• Hepatitis B reactivation
  • Hepatotoxicity
  • Heart failure
  • Cytopenias
  • Hypersensitivity
  • Serious infusion reactions
  • Demyelinating disease

Rituximab

Rituximab may be considered as a therapeutic option for the following indications in patients with primary SD:

  • Keratoconjunctivitis sicca (KCS), in patients for whom conventional therapies (eg, topical moisturizers, secretagogues, anti-inflammatory drugs, immunomodulators, punctual occlusion) have proven insufficient
  • Xerostomia, in patients with primary SD with some evidence of residual salivary production and clinician-determined significant evidence of oral damage, in whom conventional therapies, including topical moisturizers and secretagogues, have proved insufficient

Rituximab may be considered as a therapeutic option for adults with primary SD and any or all of the following systemic manifestations:

  • Cryoglobulinemia associated with vasculitis
  • Vasculitis
  • Severe parotid swelling
  •  Inflammatory arthritis
  • Pulmonary disease
  • Peripheral neuropathy, especially mononeuritis

Patients and health care providers should be aware that, although uncommon, significant harms may be associated with the use of rituximab and should exercise caution and observe for the following when using rituximab in patients with SD:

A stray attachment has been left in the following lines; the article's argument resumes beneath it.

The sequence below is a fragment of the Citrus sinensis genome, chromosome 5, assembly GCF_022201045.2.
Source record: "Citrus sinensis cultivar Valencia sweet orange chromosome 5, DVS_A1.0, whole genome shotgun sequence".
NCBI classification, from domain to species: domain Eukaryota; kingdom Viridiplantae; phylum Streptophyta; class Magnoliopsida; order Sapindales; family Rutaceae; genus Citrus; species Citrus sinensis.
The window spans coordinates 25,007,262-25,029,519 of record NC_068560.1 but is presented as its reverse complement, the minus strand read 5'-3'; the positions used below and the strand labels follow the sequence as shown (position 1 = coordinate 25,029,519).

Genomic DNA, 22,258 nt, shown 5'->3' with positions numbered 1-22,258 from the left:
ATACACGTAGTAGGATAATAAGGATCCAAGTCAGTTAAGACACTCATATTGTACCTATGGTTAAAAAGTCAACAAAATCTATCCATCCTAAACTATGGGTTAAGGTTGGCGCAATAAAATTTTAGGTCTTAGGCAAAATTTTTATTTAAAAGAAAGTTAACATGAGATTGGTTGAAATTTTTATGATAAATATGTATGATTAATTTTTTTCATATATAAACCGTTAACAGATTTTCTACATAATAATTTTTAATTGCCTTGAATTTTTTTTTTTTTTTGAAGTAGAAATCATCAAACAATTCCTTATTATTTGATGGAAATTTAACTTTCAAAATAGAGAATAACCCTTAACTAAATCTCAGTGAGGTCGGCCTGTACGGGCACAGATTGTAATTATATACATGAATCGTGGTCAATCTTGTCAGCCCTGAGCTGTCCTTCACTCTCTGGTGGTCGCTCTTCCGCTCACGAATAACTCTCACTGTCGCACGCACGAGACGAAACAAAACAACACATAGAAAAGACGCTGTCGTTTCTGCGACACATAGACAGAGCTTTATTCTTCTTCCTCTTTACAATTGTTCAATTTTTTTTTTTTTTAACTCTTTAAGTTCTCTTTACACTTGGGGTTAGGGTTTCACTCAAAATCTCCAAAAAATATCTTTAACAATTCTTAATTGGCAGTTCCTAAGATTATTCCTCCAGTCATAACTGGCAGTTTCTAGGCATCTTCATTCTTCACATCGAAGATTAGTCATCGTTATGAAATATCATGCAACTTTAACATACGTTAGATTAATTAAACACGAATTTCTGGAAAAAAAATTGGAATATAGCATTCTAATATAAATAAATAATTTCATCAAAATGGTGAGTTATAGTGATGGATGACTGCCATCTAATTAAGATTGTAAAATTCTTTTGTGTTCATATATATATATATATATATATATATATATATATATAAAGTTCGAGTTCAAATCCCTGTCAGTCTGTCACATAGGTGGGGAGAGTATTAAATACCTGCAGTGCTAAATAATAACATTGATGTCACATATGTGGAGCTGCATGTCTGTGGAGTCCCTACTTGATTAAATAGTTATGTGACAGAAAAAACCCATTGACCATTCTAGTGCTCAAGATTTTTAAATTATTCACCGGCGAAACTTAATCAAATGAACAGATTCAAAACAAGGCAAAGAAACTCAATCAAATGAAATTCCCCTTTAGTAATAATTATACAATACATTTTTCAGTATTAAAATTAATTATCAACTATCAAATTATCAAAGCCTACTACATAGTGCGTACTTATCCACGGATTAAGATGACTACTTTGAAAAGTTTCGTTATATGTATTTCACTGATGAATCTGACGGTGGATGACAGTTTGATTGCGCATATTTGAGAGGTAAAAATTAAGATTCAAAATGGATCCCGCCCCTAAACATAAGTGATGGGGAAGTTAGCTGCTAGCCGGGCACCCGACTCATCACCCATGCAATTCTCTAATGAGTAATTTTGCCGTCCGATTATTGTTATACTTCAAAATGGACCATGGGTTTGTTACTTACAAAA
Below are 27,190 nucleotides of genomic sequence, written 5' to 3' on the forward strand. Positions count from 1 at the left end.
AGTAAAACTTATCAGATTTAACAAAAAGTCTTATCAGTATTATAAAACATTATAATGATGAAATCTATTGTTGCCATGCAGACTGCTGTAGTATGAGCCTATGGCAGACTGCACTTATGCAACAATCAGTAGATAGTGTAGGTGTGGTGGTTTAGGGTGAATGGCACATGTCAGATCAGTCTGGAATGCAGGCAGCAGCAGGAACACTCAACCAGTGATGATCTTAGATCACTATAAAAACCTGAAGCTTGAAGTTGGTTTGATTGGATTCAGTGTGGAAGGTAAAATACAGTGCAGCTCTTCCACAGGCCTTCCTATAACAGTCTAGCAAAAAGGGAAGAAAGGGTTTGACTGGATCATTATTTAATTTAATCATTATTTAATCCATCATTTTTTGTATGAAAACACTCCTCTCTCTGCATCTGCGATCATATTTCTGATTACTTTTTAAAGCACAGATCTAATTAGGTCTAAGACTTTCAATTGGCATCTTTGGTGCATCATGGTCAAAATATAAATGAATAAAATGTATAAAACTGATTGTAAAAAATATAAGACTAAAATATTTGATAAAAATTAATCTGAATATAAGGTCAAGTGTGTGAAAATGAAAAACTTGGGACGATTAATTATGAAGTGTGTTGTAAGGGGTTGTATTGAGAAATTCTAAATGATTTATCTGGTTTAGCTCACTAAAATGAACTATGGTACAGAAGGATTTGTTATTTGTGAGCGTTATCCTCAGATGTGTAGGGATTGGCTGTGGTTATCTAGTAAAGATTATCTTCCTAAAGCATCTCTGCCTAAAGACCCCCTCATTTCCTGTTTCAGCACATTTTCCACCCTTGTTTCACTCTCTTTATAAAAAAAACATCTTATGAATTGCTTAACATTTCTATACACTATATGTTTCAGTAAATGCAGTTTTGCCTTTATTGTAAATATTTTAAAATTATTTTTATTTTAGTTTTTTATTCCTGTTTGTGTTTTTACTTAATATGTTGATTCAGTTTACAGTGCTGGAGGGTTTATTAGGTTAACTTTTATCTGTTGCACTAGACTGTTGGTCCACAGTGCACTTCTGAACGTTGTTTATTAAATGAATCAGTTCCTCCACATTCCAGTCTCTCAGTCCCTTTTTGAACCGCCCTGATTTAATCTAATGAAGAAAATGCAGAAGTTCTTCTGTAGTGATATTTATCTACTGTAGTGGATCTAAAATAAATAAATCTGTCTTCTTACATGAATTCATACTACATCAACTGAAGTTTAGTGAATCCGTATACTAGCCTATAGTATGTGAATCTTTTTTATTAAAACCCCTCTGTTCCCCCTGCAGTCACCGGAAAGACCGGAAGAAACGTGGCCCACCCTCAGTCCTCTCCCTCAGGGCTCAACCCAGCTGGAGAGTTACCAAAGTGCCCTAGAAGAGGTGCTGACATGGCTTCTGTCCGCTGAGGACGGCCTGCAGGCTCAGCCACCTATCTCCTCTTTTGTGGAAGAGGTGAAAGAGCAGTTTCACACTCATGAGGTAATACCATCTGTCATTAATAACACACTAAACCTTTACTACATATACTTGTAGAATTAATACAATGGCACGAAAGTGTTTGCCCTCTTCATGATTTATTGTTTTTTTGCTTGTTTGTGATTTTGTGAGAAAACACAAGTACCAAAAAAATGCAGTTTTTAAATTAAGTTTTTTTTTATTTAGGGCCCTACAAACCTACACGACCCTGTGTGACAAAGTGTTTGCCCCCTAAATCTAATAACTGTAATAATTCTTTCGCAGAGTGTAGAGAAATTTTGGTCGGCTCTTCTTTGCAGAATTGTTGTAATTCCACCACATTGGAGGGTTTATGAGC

• Infusion reactions
  • Tumor lysis syndrome in patients with non-Hodgkin lymphoma
  • Progressive multifocal leukoencephalopathy
  • Hepatitis B reactivation with possible fulminant hepatitis
  • Severe mucocutaneous reactions
  • InfectionsBowel obstruction and perforation
  • Cardiac arrhythmias and angina
  • Cytopenias
  • Serious bacterial, viral, or fungal infections

Other recommendations regarding rituximab included the following:

  • Particularly careful consideration of risk versus benefit is necessary in pregnant and nursing patients
  • Live vaccines should be avoided in patients taking rituximab